Residents of the District east of the Anacostia River have long complained that their area has become the dumping ground for facilities unwelcome elsewhere in the city: a sewage treatment plant, an impoundment lot for discarded automobiles, the functional equivalent of a poor farm, a shelter for the homeless and excessive numbers of public housing projects.

Well, it didn't all begin here in the late 20th century.

In 1863, when the president was Abraham Lincoln, whose birthday we noted yesterday, the Army needed a site to relocate its remount depot for horses and mules. Camp Fuller, the old remount depot, was then located in Foggy Bottom on the present site of the State Department.

But the teamsters and other personnel attending as many as 30,000 animals were an unruly lot, and besides, the animals produced a prodigious volume of manure. Neither the teamsters nor the manure was terribly welcome in the neighborhood only seven blocks west of the White House.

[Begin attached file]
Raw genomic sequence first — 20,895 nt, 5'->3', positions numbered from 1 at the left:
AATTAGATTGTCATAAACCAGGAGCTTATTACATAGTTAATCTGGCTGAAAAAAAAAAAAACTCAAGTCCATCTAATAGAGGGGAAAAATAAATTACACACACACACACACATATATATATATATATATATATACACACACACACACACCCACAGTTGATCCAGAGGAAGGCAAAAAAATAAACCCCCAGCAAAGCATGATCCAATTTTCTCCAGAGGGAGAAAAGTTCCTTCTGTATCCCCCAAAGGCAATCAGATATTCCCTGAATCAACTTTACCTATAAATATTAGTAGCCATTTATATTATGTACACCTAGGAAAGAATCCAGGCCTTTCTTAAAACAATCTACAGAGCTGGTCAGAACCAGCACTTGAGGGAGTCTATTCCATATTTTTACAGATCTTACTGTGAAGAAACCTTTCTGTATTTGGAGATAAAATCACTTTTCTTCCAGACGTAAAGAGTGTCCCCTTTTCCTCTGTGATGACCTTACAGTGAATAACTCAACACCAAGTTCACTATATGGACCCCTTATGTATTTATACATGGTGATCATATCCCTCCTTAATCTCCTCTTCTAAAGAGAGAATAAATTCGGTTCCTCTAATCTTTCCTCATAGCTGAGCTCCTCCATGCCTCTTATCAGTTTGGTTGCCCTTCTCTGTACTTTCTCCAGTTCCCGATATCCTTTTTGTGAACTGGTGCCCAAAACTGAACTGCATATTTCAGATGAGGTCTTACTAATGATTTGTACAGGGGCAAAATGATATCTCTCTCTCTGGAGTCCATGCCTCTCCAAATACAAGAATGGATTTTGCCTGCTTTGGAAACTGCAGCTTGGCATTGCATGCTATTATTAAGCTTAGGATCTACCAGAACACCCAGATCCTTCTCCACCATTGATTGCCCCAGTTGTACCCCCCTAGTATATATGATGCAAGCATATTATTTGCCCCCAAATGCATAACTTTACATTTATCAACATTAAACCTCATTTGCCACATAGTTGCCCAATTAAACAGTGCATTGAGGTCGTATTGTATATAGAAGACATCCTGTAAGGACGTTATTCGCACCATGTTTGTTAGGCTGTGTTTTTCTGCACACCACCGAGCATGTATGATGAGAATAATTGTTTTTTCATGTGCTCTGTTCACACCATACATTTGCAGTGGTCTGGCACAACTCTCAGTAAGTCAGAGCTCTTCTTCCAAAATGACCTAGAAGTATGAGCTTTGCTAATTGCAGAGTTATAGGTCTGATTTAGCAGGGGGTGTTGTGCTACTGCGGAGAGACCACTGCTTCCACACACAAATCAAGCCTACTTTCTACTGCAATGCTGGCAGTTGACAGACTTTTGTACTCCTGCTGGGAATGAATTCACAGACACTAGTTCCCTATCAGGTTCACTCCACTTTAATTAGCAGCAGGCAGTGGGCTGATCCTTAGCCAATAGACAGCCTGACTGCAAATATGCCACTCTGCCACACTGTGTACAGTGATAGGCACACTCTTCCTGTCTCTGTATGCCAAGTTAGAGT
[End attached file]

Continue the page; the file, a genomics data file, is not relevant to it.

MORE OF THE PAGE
The answer: move the animals and their attendants to Anacostia, to the then-rural Giesborough (often shortened to Giesboro) Point, roughly the present site of the Naval Research Laboratory. There the teamsters could be more contained and the manure could be disposed of less intrusively.

The outline of this information comes from Maj. Gen. Richard M. Lee, a retired infantry general from Bethesda who wrote the book "Mr. Lincoln's Washington," describing the city in the Civil War. Lee spoke on Lincoln's birthday eve to the D.C. Civil War Roundtable at Fort McNair.

When the stables were in Foggy Bottom, Lee recounted, "the city's cruelest fire" occurred. On Dec. 26, 1861, more than 200 horses were burned to death or suffocated in their jerry-built stables. A thousand horses, freed, "galloped into every quarter of the city." Some of them, badly burned, had to be destroyed.